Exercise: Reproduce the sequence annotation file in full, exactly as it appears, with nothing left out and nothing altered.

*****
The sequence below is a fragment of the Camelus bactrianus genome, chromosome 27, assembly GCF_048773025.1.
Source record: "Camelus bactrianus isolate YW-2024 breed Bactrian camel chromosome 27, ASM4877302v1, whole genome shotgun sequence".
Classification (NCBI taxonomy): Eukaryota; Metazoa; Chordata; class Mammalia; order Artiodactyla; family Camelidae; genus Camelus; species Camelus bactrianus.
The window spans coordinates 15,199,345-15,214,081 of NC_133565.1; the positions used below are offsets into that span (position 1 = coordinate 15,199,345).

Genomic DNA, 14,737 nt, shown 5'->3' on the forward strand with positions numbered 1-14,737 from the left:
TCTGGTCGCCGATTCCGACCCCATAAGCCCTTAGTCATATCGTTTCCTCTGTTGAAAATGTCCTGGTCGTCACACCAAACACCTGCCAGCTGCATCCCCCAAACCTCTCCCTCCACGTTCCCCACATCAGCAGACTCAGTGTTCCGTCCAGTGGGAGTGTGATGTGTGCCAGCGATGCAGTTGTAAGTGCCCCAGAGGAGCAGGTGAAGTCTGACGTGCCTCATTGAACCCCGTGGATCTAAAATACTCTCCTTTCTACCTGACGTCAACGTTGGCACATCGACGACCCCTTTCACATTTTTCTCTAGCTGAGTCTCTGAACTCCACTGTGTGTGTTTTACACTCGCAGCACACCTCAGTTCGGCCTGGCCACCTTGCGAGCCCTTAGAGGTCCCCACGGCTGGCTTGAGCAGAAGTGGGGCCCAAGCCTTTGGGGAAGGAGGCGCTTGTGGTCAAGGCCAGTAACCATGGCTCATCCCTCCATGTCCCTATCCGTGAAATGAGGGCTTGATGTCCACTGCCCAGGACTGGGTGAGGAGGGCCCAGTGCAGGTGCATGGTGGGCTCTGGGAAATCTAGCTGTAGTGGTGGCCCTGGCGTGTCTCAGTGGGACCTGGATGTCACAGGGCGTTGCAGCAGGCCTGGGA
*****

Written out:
The sequence below is a fragment of the Camelus bactrianus genome, chromosome 27, assembly GCF_048773025.1.
Source record: "Camelus bactrianus isolate YW-2024 breed Bactrian camel chromosome 27, ASM4877302v1, whole genome shotgun sequence".
Classification (NCBI taxonomy): Eukaryota; Metazoa; Chordata; class Mammalia; order Artiodactyla; family Camelidae; genus Camelus; species Camelus bactrianus.
The window spans coordinates 15,199,345-15,214,081 of NC_133565.1; the positions used below are offsets into that span (position 1 = coordinate 15,199,345).

Genomic DNA, 14,737 nt, shown 5'->3' on the forward strand with positions numbered 1-14,737 from the left:
TCTGGTCGCCGATTCCGACCCCATAAGCCCTTAGTCATATCGTTTCCTCTGTTGAAAATGTCCTGGTCGTCACACCAAACACCTGCCAGCTGCATCCCCCAAACCTCTCCCTCCACGTTCCCCACATCAGCAGACTCAGTGTTCCGTCCAGTGGGAGTGTGATGTGTGCCAGCGATGCAGTTGTAAGTGCCCCAGAGGAGCAGGTGAAGTCTGACGTGCCTCATTGAACCCCGTGGATCTAAAATACTCTCCTTTCTACCTGACGTCAACGTTGGCACATCGACGACCCCTTTCACATTTTTCTCTAGCTGAGTCTCTGAACTCCACTGTGTGTGTTTTACACTCGCAGCACACCTCAGTTCGGCCTGGCCACCTTGCGAGCCCTTAGAGGTCCCCACGGCTGGCTTGAGCAGAAGTGGGGCCCAAGCCTTTGGGGAAGGAGGCGCTTGTGGTCAAGGCCAGTAACCATGGCTCATCCCTCCATGTCCCTATCCGTGAAATGAGGGCTTGATGTCCACTGCCCAGGACTGGGTGAGGAGGGCCCAGTGCAGGTGCATGGTGGGCTCTGGGAAATCTAGCTGTAGTGGTGGCCCTGGCGTGTCTCAGTGGGACCTGGATGTCACAGGGCGTTGCAGCAGGCCTGGGA